England's cancer drugs fund under strain as NICE rejects oncology medicines
England's cancer drugs fund may be under financial strain because of a lack of support for these specialist medicines from cost-effectiveness body NICE, according to the country's pharma trade body.
Paul Catchpole, director of value and access at the Association of the British Pharmaceutical Industry (ABPI), made the comment as APM unearthed figures showing NICE did not recommend a single cancer drug in six binding assessments of oncology drugs last year.
The decisions mean that many cancer drugs are now going unfunded by the NHS' main reimbursement system or the cancer drugs fund (CDF) in England, which, following a reorganisation last year, only covers drugs contained on a central list.
APM reported last week that officials from the CDF rejected 11 drugs, and added just three drugs to the list in its last review published earlier this month.
There is no suggestion that NICE's decision making has been affected by the presence of the cancer drugs fund, which began in 2011, but Catchpole said that NICE's reluctance to approve oncology drugs in general was putting pressure on the CDF's pot of £200 million annually until 2016.
"That money was (at first) adequate to fund the medicines that were put through it. But as you keep adding drugs, you are going to get to a position where the fund is moving towards overspend," Catchpole told APM in a telephone interview.
Catchpole said NICE's decisions not to approve cancer drugs could be "partly responsible for the potential overspend."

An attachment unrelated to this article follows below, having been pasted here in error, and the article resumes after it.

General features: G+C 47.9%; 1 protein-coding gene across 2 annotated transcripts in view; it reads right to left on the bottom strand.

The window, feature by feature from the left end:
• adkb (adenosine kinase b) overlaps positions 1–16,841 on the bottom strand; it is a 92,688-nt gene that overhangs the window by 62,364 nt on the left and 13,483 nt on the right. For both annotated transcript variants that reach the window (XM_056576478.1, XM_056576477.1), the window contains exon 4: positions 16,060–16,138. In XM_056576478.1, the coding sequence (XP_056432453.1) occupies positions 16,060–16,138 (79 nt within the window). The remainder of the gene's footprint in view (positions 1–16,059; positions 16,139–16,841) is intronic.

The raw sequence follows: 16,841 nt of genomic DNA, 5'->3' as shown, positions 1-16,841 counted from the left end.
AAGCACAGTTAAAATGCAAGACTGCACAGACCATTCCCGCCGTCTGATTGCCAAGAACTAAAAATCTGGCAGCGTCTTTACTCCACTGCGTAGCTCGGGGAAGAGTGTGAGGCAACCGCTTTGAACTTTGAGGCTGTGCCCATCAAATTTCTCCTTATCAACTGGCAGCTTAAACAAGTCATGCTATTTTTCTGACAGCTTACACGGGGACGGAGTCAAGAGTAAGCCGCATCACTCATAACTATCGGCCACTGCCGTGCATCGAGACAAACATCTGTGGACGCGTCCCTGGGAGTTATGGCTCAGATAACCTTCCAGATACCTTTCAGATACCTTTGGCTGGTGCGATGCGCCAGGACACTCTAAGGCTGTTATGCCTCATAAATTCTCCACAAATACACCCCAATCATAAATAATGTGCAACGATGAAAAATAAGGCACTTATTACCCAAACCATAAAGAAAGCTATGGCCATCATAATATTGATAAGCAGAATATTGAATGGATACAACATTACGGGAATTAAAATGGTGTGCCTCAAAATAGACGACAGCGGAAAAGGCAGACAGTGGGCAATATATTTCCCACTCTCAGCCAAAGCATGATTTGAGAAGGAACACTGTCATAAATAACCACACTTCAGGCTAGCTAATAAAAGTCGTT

Latest figures on the CDF, published on NHS England's website showed that by December 2013, almost £110 million of the CDF's funds had been spent, but showed the CDF was forecast to overspend by £40 million at year end.
There had been a total number of 13,910 applications to the fund, according to the figures.
The ABPI is waiting for NHS England to publish updated figures relating to the fund's finances following a question in parliament, Catchpole said.
It is also awaiting a NICE consultation on its value-based assessment, which is due to begin this month.
"We are waiting for a consultation in February. NICE's value based assessment is supposed to take into account burden of illness and wider societal impacts.
"When we have begun that consultation we will have a better idea about what the impact might be on cancer medicines - and every other medicine," said Catchpole, who called for a health technology assessment system that "works for all types of medicine."
Since APM's request for data on the number of cancer drugs recently recommended, NICE's 2013 figures have been updated and replaced with collated figures from March 2000 to January 31, 2014.